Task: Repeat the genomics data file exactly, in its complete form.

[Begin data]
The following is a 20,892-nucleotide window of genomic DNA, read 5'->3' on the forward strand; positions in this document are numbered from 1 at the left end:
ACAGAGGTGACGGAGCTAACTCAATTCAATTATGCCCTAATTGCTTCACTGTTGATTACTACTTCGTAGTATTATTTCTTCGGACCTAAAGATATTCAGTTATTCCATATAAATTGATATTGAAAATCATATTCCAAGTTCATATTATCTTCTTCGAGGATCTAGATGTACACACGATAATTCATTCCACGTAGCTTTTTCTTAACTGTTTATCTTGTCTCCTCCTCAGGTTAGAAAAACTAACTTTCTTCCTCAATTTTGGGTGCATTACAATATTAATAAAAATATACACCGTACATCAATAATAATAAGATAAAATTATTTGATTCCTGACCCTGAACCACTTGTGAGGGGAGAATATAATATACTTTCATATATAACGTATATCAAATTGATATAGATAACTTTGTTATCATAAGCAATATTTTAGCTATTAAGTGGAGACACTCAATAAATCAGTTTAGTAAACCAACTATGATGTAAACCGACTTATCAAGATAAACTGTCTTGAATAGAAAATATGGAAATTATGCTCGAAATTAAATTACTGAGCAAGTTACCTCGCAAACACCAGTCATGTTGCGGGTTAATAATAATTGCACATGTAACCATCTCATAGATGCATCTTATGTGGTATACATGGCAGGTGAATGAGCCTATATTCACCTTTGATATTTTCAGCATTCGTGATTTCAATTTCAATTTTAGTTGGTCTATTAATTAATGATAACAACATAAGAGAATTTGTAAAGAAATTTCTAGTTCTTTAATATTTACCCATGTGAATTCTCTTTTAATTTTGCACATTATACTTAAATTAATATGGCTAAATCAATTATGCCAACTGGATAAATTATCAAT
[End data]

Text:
The following is a 20,892-nucleotide window of genomic DNA, read 5'->3' on the forward strand; positions in this document are numbered from 1 at the left end:
ACAGAGGTGACGGAGCTAACTCAATTCAATTATGCCCTAATTGCTTCACTGTTGATTACTACTTCGTAGTATTATTTCTTCGGACCTAAAGATATTCAGTTATTCCATATAAATTGATATTGAAAATCATATTCCAAGTTCATATTATCTTCTTCGAGGATCTAGATGTACACACGATAATTCATTCCACGTAGCTTTTTCTTAACTGTTTATCTTGTCTCCTCCTCAGGTTAGAAAAACTAACTTTCTTCCTCAATTTTGGGTGCATTACAATATTAATAAAAATATACACCGTACATCAATAATAATAAGATAAAATTATTTGATTCCTGACCCTGAACCACTTGTGAGGGGAGAATATAATATACTTTCATATATAACGTATATCAAATTGATATAGATAACTTTGTTATCATAAGCAATATTTTAGCTATTAAGTGGAGACACTCAATAAATCAGTTTAGTAAACCAACTATGATGTAAACCGACTTATCAAGATAAACTGTCTTGAATAGAAAATATGGAAATTATGCTCGAAATTAAATTACTGAGCAAGTTACCTCGCAAACACCAGTCATGTTGCGGGTTAATAATAATTGCACATGTAACCATCTCATAGATGCATCTTATGTGGTATACATGGCAGGTGAATGAGCCTATATTCACCTTTGATATTTTCAGCATTCGTGATTTCAATTTCAATTTTAGTTGGTCTATTAATTAATGATAACAACATAAGAGAATTTGTAAAGAAATTTCTAGTTCTTTAATATTTACCCATGTGAATTCTCTTTTAATTTTGCACATTATACTTAAATTAATATGGCTAAATCAATTATGCCAACTGGATAAATTATCAAT